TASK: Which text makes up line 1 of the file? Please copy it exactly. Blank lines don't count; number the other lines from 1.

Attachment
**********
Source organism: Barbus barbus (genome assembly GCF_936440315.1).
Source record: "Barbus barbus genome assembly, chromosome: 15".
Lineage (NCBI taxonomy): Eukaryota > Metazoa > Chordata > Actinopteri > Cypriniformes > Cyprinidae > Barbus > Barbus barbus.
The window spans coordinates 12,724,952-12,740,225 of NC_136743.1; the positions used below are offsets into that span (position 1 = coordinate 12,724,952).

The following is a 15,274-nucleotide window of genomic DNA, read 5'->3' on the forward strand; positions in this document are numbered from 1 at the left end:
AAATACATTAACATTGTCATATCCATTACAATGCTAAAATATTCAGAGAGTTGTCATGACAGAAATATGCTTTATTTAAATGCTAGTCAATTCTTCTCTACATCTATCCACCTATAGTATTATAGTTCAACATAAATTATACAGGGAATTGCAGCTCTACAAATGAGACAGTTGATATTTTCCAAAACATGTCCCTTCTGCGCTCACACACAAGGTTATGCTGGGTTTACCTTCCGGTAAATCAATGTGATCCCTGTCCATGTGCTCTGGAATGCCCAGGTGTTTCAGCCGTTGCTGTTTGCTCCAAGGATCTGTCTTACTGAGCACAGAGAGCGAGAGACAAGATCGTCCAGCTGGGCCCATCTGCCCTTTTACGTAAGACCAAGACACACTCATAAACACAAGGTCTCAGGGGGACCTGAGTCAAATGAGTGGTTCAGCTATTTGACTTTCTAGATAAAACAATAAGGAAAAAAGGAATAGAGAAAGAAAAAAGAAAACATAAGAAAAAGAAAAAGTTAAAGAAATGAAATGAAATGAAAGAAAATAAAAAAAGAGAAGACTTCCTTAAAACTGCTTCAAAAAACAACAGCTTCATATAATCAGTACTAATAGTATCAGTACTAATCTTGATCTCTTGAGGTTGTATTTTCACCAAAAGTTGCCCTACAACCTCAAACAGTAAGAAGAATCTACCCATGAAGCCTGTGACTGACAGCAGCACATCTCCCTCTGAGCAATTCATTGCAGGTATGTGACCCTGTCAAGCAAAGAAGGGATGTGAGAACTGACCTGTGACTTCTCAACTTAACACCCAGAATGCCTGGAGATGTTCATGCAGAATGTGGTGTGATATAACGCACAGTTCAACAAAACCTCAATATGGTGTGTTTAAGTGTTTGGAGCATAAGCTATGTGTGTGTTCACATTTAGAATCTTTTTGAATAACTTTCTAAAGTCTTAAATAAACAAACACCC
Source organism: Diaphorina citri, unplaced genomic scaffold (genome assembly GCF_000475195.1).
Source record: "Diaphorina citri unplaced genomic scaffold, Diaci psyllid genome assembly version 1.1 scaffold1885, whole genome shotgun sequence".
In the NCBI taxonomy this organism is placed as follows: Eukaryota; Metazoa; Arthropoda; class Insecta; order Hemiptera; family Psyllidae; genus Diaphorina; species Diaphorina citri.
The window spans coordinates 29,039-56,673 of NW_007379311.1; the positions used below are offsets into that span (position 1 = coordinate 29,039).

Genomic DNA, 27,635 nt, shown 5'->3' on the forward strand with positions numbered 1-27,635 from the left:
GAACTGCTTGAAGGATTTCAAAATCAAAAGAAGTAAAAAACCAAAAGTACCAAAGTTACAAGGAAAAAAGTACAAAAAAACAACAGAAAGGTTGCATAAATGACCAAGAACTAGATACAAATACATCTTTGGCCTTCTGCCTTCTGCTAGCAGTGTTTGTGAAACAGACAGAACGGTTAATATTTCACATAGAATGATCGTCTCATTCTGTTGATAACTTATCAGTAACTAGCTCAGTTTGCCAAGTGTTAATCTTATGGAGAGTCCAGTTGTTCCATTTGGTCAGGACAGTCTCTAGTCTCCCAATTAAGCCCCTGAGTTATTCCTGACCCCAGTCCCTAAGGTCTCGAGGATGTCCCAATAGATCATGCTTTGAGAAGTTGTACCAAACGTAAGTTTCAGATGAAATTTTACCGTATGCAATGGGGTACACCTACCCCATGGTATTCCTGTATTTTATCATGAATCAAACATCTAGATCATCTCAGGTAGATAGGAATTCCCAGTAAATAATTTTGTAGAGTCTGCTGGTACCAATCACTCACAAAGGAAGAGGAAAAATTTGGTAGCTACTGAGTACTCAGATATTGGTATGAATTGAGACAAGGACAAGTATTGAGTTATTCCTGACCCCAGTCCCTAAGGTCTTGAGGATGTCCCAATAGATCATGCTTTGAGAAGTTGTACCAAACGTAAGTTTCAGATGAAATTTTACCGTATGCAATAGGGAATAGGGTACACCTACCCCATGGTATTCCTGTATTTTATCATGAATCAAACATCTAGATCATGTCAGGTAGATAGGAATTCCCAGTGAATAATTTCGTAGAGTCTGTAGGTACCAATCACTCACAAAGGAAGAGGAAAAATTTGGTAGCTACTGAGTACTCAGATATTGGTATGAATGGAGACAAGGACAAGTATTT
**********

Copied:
Source organism: Barbus barbus (genome assembly GCF_936440315.1).